Wednesday, August 23, 2017
By Mark Carter
West Virginia wildlife officials are partnering with Arizona to relocate 60 elk to the state, two years after reintroducing elk for the first time in 140 years.
Elk restoration by the West Virginia Division of Natural Resources began in 2016 with the introduction of 24 Kentucky elk to reclaimed mine areas in Logan County in the southern part of the state, and round two of the process is set to begin next spring.
The Arizona Game and Fish Commission recently approved the capture of five dozen elk in the Arizona highlands to be transported to West Virginia in early 2018.
Plans call for the elk to be captured between January and March using safe trapping methods including helicopters. More Arizona elk could follow if the restoration project proves successful.
“The action the commission took was to allow for the transfer of 60 animals this coming season,” Paul Johansen, chief of wildlife for WVDNR, told WV Metro News. “With the option to potentially, depending on how their source animals are doing and how those animals do when they get to West Virginia, consider future translocation efforts.”
Post-capture, the elk will be held in quarantine in Arizona and tested for disease, then transported to West Virginia by a professional livestock hauling company. The elk's new home will be the Tomblin Wildlife Management Area in Logan County, where they will join the original elk relocated from Kentucky.
“This is an exciting time as we continue our efforts to restore this magnificent species that once was native to our state but disappeared more than a century ago,” Johansen said. “We are very happy to be working with our colleagues at the Arizona Game and Fish Department to make this happen. I am confident they share our enthusiasm for this project.”
Arizona elk like these will help bolster the reintroduction of elk to West Virginia. (WVDNR)
West Virginia initiated its first elk reintroduction study in the 1970s and in 2005, with the help of a $4 million grant from the Rocky Mountain Elk Foundation, WVDNR launched a feasibility study that ultimately led to the relocation of 24 Kentucky elk.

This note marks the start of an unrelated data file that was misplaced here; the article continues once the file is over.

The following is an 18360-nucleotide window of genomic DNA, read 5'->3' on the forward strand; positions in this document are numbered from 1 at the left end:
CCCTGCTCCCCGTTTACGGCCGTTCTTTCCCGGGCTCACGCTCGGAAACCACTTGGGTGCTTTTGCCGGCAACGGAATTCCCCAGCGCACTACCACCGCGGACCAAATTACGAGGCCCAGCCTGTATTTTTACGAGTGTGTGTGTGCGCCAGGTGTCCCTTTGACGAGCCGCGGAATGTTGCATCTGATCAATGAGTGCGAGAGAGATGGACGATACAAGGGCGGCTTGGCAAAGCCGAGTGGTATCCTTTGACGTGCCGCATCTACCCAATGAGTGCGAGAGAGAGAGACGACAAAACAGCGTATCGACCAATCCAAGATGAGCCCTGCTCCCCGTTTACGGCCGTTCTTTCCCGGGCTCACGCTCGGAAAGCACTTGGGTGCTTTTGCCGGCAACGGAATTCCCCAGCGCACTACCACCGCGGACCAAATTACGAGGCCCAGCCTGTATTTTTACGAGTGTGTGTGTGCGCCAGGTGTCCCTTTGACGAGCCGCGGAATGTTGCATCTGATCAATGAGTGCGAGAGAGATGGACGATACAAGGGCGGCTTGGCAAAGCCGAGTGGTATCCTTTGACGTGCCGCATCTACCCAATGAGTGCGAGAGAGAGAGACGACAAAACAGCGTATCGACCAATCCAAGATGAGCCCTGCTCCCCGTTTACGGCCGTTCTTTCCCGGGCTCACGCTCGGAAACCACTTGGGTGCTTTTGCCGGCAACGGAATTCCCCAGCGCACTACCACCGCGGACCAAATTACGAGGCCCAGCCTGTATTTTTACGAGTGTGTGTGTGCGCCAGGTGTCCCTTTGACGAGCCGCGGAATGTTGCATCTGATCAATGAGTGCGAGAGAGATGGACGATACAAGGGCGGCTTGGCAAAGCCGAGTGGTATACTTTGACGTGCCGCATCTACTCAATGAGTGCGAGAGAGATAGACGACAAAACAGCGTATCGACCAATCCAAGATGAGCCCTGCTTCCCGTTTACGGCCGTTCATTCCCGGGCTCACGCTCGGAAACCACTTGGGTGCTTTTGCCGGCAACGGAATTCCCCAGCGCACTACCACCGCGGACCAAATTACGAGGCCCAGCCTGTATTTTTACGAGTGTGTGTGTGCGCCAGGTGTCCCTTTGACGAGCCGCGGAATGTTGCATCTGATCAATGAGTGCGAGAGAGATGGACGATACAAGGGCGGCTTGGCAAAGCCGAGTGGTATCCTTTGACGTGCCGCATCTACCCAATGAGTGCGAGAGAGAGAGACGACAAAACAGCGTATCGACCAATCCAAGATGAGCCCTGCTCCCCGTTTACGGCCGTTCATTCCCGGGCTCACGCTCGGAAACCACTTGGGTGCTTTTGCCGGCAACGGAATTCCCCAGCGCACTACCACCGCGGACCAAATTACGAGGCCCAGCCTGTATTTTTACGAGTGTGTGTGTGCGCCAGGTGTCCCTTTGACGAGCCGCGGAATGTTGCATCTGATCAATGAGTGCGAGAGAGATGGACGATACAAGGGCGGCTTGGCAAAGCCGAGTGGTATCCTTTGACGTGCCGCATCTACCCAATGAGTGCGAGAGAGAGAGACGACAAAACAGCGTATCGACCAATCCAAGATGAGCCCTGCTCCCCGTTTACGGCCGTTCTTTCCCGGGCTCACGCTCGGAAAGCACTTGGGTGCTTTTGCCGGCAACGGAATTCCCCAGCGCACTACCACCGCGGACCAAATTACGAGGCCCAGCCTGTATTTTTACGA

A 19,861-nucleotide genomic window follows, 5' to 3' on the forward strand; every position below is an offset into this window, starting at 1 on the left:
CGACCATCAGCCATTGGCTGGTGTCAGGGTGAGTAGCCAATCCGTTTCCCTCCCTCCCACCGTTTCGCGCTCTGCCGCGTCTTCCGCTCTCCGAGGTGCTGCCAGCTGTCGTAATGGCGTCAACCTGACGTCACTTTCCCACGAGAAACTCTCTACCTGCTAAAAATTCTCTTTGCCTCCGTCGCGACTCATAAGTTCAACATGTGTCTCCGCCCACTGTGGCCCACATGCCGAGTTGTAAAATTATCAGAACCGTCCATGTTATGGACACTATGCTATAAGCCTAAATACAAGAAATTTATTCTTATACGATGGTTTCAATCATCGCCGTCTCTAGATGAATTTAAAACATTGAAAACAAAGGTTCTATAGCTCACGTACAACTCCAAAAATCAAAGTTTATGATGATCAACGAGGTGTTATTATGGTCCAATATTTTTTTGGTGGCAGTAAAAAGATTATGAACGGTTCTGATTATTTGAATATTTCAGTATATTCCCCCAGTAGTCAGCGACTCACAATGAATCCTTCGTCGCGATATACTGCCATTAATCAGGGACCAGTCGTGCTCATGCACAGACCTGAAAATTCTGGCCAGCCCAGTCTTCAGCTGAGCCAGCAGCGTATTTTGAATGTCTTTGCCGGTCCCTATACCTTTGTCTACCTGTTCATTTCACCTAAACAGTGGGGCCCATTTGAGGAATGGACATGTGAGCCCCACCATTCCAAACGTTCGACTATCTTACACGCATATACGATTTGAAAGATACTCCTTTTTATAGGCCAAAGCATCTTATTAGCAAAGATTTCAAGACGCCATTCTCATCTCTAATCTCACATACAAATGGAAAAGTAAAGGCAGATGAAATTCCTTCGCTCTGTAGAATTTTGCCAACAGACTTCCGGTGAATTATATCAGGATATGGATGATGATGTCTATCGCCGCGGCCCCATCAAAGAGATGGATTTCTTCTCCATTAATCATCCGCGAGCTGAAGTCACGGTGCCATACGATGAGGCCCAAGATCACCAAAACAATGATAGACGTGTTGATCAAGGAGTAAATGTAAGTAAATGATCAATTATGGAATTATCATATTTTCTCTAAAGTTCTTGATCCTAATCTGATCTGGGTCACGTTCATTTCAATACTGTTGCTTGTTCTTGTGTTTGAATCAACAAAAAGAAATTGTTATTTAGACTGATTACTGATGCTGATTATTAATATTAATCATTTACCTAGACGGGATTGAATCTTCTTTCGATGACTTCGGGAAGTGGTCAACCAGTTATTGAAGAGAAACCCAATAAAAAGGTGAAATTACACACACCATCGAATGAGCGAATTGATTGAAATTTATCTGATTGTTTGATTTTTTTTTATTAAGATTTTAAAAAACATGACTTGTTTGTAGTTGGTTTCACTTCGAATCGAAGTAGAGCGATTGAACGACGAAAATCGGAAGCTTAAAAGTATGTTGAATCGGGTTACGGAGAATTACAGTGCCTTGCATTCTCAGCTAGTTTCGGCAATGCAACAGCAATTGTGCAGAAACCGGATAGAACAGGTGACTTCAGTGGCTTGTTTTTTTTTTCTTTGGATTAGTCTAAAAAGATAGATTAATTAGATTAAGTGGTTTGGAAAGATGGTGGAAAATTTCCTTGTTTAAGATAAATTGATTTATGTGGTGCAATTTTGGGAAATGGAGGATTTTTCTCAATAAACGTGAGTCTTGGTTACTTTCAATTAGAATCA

Kentucky's own elk reintroduction began in 1997 and was successful; its elk population currently sits at roughly 11,000. Although a 1913 introduction in Pocahontas County, West Virginia, of 50 elk from Yellowstone National Park by the Allegheny Sportsmen’s Association proved unsuccessful, officials are optimistic that this reintroduction will stick.
"The feasibility study completed in 2005 identified several multi-county regions in West Virginia which could support elk based upon habitat conditions," wrote Gary Foster for WVDNR. "The Southern Coal Fields Region, however, was selected as the most suitable restoration area due to its close proximity to Kentucky’s elk restoration area and its potential for a passive management approach, as well as its relatively low potential for human/elk conflicts."
Elk historically were common across the eastern U.S., providing a source of food, shelter and clothing for Native Americans and early European settlers. But many factors including subsistence and market hunting as well as timbering lead to declining numbers throughout the 1800s.
The last known sighting of native elk in West Virginia was recorded in 1875. But evidence of its original distribution is scattered throughout the state in numerous place names such as Elk River and Elk Fork Lake.
Of course, hunters will have to wait for the state's first elk season. Designated a big game species by WVDNR, elk currently is protected in the state. Officials plan to reintroduce the animal over the next several years with future relocation sites including Wyoming and McDowell counties.
More information about the state's restoration and management plans is available here.